So, an academic and scientific curriculum was part of the mix with hands-on agriculture from the start in Michigan. And while classical studies drove the established universities of the day, our founders insisted, instead, on teaching the living language of English through reading, writing, and rhetoric, together with practical education that included the mechanical arts.

This hybrid agricultural college wasn’t a universally popular notion in Michigan, we should acknowledge, as the liberal academic curriculum raised concerns among some of our stakeholders. Many students saw higher education as their ticket to leave the farm, to the consternation of their parents.

So there was tension from the start—something universities have become accustomed to balancing ever since.

It was an iffy proposition financially, too, and we struggled. Our college was broke by the end of 1858—$13,000 in the red. The college’s board then sent its first president, Joseph Williams, to Washington to lobby for the Morrill Act.

In the early years, students were expected to put in three hours of physical labor daily, in the beginning doing more wood chopping and stump pulling than conducting agricultural experiments and pitching in to help build the facilities, too.

There was no guarantee that this agricultural college experiment—that’s exactly how it was regarded—would succeed in welding together a stable platform based on education, research, and outreach. The tension of the early years might at any moment have created rifts that could have proven fatal to the institution.

Students, I’ll note, overwhelmingly supported the liberal academic program. And demand for this institution and curriculum wasn’t limited to Michigan farmers. As soon as we opened, queries started coming in from people and schools around the country seeking to associate with us or copy our example. By the time Justin Morrill argued for a land-grant act, he would point to “… some examples, like that of Michigan, liberally supported by the states, in the full tide of successful experiment …”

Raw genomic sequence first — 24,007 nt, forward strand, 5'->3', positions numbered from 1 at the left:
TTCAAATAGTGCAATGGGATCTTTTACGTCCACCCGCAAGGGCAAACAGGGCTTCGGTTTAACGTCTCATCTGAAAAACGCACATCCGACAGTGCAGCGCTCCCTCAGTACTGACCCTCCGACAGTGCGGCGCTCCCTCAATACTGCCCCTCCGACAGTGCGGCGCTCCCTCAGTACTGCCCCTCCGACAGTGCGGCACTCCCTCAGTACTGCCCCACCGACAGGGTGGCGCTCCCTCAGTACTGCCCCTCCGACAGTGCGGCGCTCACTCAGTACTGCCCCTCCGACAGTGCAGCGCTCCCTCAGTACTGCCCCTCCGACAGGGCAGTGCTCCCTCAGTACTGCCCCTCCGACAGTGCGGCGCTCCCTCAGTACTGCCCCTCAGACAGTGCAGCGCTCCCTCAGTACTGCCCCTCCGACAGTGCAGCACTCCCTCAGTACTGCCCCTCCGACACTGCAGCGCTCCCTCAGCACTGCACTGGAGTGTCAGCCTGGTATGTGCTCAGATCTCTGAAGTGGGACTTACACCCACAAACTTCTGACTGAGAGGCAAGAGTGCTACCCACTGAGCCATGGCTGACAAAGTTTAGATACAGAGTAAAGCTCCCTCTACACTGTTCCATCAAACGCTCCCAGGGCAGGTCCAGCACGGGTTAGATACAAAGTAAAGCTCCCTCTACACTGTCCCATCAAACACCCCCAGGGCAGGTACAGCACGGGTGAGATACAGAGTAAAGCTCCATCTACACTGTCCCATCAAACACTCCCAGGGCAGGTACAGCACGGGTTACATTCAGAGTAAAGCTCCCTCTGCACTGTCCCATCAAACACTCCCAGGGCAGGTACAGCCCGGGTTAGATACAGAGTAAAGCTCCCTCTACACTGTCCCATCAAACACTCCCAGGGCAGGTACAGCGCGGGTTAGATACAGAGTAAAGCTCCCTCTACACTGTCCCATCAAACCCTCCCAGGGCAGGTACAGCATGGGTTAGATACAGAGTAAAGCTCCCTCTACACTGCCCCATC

The Civil War took the very first class of graduates of State Agricultural College away from their commencement, as the entire seven-member class of 1861 was allowed to depart before formal graduation to serve in a topographical engineering unit in the federal army.

In 1865, we introduced the nation’s first course in scientific agriculture and began the first scientific tests of fertilizers on crops. That same year, we fielded our first baseball team. Five years later, we received the first payment from the proceeds of the Morrill Act: $2,779.89. And we admitted our first women.

So today, 150 years from the day President Lincoln signed the Morrill Act, we honor those who, even with their considerable vision, probably would find it hard to conceive the outcome of their action just a few generations later.

But at Michigan State, though so much is different, so much is also the same. We are still deeply engaged in our Michigan communities as well as around the world. Still pursuing the practical as well as the theoretical. Still negotiating the tensions inherent in our multifaceted mission. And above all, still advancing the common good in uncommon ways.

Now there’s a Spartan Saga.

Photo of land-grant university presidents. 
Photo by Charles Votaw Photography